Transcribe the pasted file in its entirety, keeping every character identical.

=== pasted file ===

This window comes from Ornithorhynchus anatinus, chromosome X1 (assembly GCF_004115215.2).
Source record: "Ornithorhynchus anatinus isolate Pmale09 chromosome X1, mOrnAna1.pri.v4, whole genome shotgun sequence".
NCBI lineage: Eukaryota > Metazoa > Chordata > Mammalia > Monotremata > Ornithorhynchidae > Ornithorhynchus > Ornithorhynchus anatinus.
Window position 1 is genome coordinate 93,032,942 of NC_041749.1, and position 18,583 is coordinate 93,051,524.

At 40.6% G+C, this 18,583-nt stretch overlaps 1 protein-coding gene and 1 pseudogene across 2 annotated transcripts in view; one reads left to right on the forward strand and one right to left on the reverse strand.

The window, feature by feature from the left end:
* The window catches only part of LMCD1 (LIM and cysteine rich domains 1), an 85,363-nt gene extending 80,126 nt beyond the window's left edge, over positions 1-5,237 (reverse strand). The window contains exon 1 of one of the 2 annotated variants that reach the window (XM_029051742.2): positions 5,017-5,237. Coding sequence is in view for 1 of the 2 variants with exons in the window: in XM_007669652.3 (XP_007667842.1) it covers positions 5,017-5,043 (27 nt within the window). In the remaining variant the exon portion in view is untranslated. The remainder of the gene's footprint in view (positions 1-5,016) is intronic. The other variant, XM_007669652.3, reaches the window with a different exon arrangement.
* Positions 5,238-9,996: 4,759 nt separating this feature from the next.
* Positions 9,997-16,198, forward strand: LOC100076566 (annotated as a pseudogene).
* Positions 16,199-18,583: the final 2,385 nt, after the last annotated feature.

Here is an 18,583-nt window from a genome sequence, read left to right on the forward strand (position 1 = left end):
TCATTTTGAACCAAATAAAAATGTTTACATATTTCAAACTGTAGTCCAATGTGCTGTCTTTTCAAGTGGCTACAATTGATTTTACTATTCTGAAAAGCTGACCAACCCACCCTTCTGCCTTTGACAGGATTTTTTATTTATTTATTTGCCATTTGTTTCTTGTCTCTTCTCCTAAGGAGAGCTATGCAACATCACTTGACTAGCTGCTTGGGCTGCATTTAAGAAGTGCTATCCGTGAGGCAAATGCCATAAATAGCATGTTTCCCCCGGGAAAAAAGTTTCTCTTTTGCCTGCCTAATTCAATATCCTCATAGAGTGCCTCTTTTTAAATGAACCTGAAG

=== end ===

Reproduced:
This window comes from Ornithorhynchus anatinus, chromosome X1 (assembly GCF_004115215.2).
Source record: "Ornithorhynchus anatinus isolate Pmale09 chromosome X1, mOrnAna1.pri.v4, whole genome shotgun sequence".
NCBI lineage: Eukaryota > Metazoa > Chordata > Mammalia > Monotremata > Ornithorhynchidae > Ornithorhynchus > Ornithorhynchus anatinus.
Window position 1 is genome coordinate 93,032,942 of NC_041749.1, and position 18,583 is coordinate 93,051,524.

At 40.6% G+C, this 18,583-nt stretch overlaps 1 protein-coding gene and 1 pseudogene across 2 annotated transcripts in view; one reads left to right on the forward strand and one right to left on the reverse strand.

The window, feature by feature from the left end:
* The window catches only part of LMCD1 (LIM and cysteine rich domains 1), an 85,363-nt gene extending 80,126 nt beyond the window's left edge, over positions 1-5,237 (reverse strand). The window contains exon 1 of one of the 2 annotated variants that reach the window (XM_029051742.2): positions 5,017-5,237. Coding sequence is in view for 1 of the 2 variants with exons in the window: in XM_007669652.3 (XP_007667842.1) it covers positions 5,017-5,043 (27 nt within the window). In the remaining variant the exon portion in view is untranslated. The remainder of the gene's footprint in view (positions 1-5,016) is intronic. The other variant, XM_007669652.3, reaches the window with a different exon arrangement.
* Positions 5,238-9,996: 4,759 nt separating this feature from the next.
* Positions 9,997-16,198, forward strand: LOC100076566 (annotated as a pseudogene).
* Positions 16,199-18,583: the final 2,385 nt, after the last annotated feature.

Here is an 18,583-nt window from a genome sequence, read left to right on the forward strand (position 1 = left end):
TCATTTTGAACCAAATAAAAATGTTTACATATTTCAAACTGTAGTCCAATGTGCTGTCTTTTCAAGTGGCTACAATTGATTTTACTATTCTGAAAAGCTGACCAACCCACCCTTCTGCCTTTGACAGGATTTTTTATTTATTTATTTGCCATTTGTTTCTTGTCTCTTCTCCTAAGGAGAGCTATGCAACATCACTTGACTAGCTGCTTGGGCTGCATTTAAGAAGTGCTATCCGTGAGGCAAATGCCATAAATAGCATGTTTCCCCCGGGAAAAAAGTTTCTCTTTTGCCTGCCTAATTCAATATCCTCATAGAGTGCCTCTTTTTAAATGAACCTGAAG